Two years ago, hackers planted malware in Target’s point-of-sale system and stole 40 million credit card and debit card numbers, in addition to 70 million names, addresses, email addresses and phone numbers of Target shoppers. Worse data breaches have occurred since then, but because the Target breach happened during the Black Friday weekend and early December, it will long be associated with the security risks of holiday shopping. Those risks are present when you shop in stores and online.
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Half of consumers who responded to an online holiday shopping survey from Experian said they’re worried about identity theft. Among millennials, concern is more common: 60% said they’re worried about identity theft this holiday season. Most consumers surveyed said they see online shopping and shopping in stores equally risky. The online poll included responses from 1,035 U.S. adults, but is not representative of the U.S. adult population.
Consumers’ concerns make sense: People shop more than ever in November and December, making retailers a target (no pun intended) for hackers. Though many credit card issuers and retailers have enabled chip-and-signature technology (which is supposed to be harder to counterfeit than credit cards with traditional magnetic stripe technology), the new security measures are far from universal in the U.S. Even when they’re used, chip credit cards are not impervious to theft, so consumers have to remain vigilant for signs of fraud.
Preventing identity theft is practically impossible, but there are many steps consumers can take to protect themselves from the financial damage that sometimes comes with it. First of all, it’s smart to monitor your financial accounts for suspicious activity or unauthorized transactions. With online banking and mobile applications, that’s pretty easy to do on a regular, if not daily, basis.
According to Experian’s survey, a majority of shoppers are taking steps to protect their information while shopping online: 54% said they’ll only shop on personal Internet connections (as opposed to public networks, which can be more susceptible to hackers), 52% said they’ll check to see if the site is secure, 51% said they’ll log out of their accounts after shopping and 48% said they’ll go directly to websites rather than click on links.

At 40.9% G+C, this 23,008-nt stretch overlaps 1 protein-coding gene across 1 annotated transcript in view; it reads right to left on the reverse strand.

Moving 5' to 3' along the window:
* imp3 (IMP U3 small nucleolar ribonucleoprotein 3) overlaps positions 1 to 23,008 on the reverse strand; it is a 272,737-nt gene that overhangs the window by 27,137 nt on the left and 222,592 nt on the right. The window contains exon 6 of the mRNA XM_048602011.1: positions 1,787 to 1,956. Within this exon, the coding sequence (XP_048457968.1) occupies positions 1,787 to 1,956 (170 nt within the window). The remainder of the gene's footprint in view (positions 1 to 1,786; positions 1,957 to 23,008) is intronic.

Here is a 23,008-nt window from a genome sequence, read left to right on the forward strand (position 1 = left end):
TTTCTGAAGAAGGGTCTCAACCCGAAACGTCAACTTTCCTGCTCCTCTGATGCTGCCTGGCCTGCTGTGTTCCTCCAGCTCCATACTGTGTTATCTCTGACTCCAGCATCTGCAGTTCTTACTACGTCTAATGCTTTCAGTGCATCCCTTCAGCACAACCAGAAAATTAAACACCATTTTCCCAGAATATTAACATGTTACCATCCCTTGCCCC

On the Lookout
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On top of that, regularly reviewing your credit helps you spot fraudulent activity beyond card theft. If someone gets your personal information and uses it to open an account in your name, it should show up on your credit report, and if you’re checking yours, you’ll be able to spot, dispute and prevent deeper fraud. You can watch out for identity theft by viewing your your free credit report summary every 30 days on Credit.com.
You could also consider a credit freeze to prevent new account fraud, though it usually costs a few dollars to do so at each of the three major credit reporting agencies. If you want to open a new account that requires a credit check — a credit card, a loan or even a new cellphone or utility service — you’ll need to un-freeze, or thaw, your credit reports, which often has fees, as well.
More than anything, it’s important to be aware of your risk for identity theft all year round, not just during the holidays. It’s a constant threat, but you can minimize the damage it causes by knowing the signs your identity has been stolen and how to respond if you see them.
This article originally appeared on Credit.com.
Christine DiGangi covers personal finance for Credit.com. Previously, she managed communications for the Society of Professional Journalists, served as a copy editor of The New York Times News Service and worked as a reporter for the Oregonian and the News & Record. More by Christine DiGangi